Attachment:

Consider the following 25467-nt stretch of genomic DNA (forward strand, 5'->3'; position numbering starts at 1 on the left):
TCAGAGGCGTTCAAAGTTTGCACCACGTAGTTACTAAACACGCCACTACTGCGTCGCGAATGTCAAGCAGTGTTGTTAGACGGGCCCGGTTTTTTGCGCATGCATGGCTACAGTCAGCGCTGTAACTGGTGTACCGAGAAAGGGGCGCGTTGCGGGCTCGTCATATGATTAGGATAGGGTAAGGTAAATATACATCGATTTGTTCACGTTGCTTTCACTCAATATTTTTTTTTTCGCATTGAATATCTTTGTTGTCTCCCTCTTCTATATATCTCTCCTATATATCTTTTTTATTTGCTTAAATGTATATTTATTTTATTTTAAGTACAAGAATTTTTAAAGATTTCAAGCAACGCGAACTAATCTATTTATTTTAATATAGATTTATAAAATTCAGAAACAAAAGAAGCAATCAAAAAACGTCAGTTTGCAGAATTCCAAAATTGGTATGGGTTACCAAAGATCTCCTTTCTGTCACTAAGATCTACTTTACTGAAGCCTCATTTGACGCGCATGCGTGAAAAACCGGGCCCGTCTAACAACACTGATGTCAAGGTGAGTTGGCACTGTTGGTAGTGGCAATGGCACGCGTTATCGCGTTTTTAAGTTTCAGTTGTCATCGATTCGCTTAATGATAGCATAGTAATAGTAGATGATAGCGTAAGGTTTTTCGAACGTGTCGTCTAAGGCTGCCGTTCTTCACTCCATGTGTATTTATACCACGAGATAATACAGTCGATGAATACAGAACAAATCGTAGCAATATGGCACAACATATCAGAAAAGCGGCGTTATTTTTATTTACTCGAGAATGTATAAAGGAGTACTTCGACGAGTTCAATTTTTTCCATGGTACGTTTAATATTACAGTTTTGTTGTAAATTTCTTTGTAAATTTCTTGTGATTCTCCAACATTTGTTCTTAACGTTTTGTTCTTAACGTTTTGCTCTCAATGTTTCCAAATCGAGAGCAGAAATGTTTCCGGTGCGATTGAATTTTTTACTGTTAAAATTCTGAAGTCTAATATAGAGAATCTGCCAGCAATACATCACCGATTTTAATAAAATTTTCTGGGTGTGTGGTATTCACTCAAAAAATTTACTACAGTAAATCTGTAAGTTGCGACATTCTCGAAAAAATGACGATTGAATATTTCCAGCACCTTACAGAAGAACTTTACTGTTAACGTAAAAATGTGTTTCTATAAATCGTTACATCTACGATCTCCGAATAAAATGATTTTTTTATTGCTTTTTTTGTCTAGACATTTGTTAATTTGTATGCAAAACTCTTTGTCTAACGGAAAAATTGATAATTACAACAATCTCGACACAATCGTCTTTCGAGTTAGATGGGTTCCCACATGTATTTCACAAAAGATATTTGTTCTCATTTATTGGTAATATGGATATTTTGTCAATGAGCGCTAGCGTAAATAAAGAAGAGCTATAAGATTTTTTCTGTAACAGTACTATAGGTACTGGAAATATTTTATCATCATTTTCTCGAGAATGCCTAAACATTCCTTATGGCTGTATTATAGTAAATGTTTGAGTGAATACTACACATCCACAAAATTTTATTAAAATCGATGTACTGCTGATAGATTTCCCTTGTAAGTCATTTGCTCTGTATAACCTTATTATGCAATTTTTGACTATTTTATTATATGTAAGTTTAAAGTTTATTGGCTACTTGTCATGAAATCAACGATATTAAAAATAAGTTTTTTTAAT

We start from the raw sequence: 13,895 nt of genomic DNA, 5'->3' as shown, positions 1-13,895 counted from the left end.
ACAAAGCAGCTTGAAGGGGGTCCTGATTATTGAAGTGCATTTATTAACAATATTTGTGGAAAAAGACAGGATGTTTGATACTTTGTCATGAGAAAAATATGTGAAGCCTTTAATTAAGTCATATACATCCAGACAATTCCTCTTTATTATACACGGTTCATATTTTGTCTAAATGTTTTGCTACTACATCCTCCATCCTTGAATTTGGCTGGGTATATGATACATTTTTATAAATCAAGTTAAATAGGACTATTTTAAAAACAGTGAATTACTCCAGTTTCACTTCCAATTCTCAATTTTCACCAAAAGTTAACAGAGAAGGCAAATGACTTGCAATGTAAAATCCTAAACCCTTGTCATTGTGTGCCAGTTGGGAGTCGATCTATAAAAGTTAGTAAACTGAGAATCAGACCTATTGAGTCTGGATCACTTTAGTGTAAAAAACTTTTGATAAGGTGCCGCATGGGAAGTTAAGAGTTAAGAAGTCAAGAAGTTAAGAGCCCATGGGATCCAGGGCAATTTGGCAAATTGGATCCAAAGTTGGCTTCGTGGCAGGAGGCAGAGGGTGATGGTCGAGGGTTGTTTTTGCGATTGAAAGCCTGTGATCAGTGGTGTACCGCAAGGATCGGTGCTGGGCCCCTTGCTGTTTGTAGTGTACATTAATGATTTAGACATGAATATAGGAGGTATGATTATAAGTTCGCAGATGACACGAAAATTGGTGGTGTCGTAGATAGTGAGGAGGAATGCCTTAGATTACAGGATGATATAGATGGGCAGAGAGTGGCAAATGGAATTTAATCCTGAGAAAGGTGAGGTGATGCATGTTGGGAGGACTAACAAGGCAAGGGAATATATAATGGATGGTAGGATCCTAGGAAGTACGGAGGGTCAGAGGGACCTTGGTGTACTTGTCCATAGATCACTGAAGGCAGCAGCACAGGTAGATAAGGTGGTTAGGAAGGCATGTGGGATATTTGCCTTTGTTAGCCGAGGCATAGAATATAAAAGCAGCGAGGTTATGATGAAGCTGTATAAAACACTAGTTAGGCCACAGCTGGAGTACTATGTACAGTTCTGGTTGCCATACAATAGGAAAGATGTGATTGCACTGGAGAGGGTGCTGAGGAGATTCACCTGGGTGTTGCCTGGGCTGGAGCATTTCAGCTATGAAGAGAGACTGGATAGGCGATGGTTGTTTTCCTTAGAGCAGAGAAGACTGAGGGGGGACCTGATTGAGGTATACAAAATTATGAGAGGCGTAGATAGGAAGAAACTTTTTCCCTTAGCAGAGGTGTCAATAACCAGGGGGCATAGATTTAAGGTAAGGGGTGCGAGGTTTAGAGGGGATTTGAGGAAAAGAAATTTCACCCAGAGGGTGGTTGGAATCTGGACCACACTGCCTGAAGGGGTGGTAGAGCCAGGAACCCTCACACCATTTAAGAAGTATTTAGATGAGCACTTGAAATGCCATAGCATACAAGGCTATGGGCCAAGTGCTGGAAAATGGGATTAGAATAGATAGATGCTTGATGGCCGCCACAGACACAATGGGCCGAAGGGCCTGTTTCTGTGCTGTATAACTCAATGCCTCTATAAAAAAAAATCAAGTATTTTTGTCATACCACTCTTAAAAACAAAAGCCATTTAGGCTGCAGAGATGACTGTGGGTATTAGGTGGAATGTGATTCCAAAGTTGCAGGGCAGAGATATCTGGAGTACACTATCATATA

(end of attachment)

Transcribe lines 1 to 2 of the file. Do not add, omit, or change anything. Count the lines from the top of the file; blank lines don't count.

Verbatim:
Consider the following 25467-nt stretch of genomic DNA (forward strand, 5'->3'; position numbering starts at 1 on the left):
TCAGAGGCGTTCAAAGTTTGCACCACGTAGTTACTAAACACGCCACTACTGCGTCGCGAATGTCAAGCAGTGTTGTTAGACGGGCCCGGTTTTTTGCGCATGCATGGCTACAGTCAGCGCTGTAACTGGTGTACCGAGAAAGGGGCGCGTTGCGGGCTCGTCATATGATTAGGATAGGGTAAGGTAAATATACATCGATTTGTTCACGTTGCTTTCACTCAATATTTTTTTTTTCGCATTGAATATCTTTGTTGTCTCCCTCTTCTATATATCTCTCCTATATATCTTTTTTATTTGCTTAAATGTATATTTATTTTATTTTAAGTACAAGAATTTTTAAAGATTTCAAGCAACGCGAACTAATCTATTTATTTTAATATAGATTTATAAAATTCAGAAACAAAAGAAGCAATCAAAAAACGTCAGTTTGCAGAATTCCAAAATTGGTATGGGTTACCAAAGATCTCCTTTCTGTCACTAAGATCTACTTTACTGAAGCCTCATTTGACGCGCATGCGTGAAAAACCGGGCCCGTCTAACAACACTGATGTCAAGGTGAGTTGGCACTGTTGGTAGTGGCAATGGCACGCGTTATCGCGTTTTTAAGTTTCAGTTGTCATCGATTCGCTTAATGATAGCATAGTAATAGTAGATGATAGCGTAAGGTTTTTCGAACGTGTCGTCTAAGGCTGCCGTTCTTCACTCCATGTGTATTTATACCACGAGATAATACAGTCGATGAATACAGAACAAATCGTAGCAATATGGCACAACATATCAGAAAAGCGGCGTTATTTTTATTTACTCGAGAATGTATAAAGGAGTACTTCGACGAGTTCAATTTTTTCCATGGTACGTTTAATATTACAGTTTTGTTGTAAATTTCTTTGTAAATTTCTTGTGATTCTCCAACATTTGTTCTTAACGTTTTGTTCTTAACGTTTTGCTCTCAATGTTTCCAAATCGAGAGCAGAAATGTTTCCGGTGCGATTGAATTTTTTACTGTTAAAATTCTGAAGTCTAATATAGAGAATCTGCCAGCAATACATCACCGATTTTAATAAAATTTTCTGGGTGTGTGGTATTCACTCAAAAAATTTACTACAGTAAATCTGTAAGTTGCGACATTCTCGAAAAAATGACGATTGAATATTTCCAGCACCTTACAGAAGAACTTTACTGTTAACGTAAAAATGTGTTTCTATAAATCGTTACATCTACGATCTCCGAATAAAATGATTTTTTTATTGCTTTTTTTGTCTAGACATTTGTTAATTTGTATGCAAAACTCTTTGTCTAACGGAAAAATTGATAATTACAACAATCTCGACACAATCGTCTTTCGAGTTAGATGGGTTCCCACATGTATTTCACAAAAGATATTTGTTCTCATTTATTGGTAATATGGATATTTTGTCAATGAGCGCTAGCGTAAATAAAGAAGAGCTATAAGATTTTTTCTGTAACAGTACTATAGGTACTGGAAATATTTTATCATCATTTTCTCGAGAATGCCTAAACATTCCTTATGGCTGTATTATAGTAAATGTTTGAGTGAATACTACACATCCACAAAATTTTATTAAAATCGATGTACTGCTGATAGATTTCCCTTGTAAGTCATTTGCTCTGTATAACCTTATTATGCAATTTTTGACTATTTTATTATATGTAAGTTTAAAGTTTATTGGCTACTTGTCATGAAATCAACGATATTAAAAATAAGTTTTTTTAAT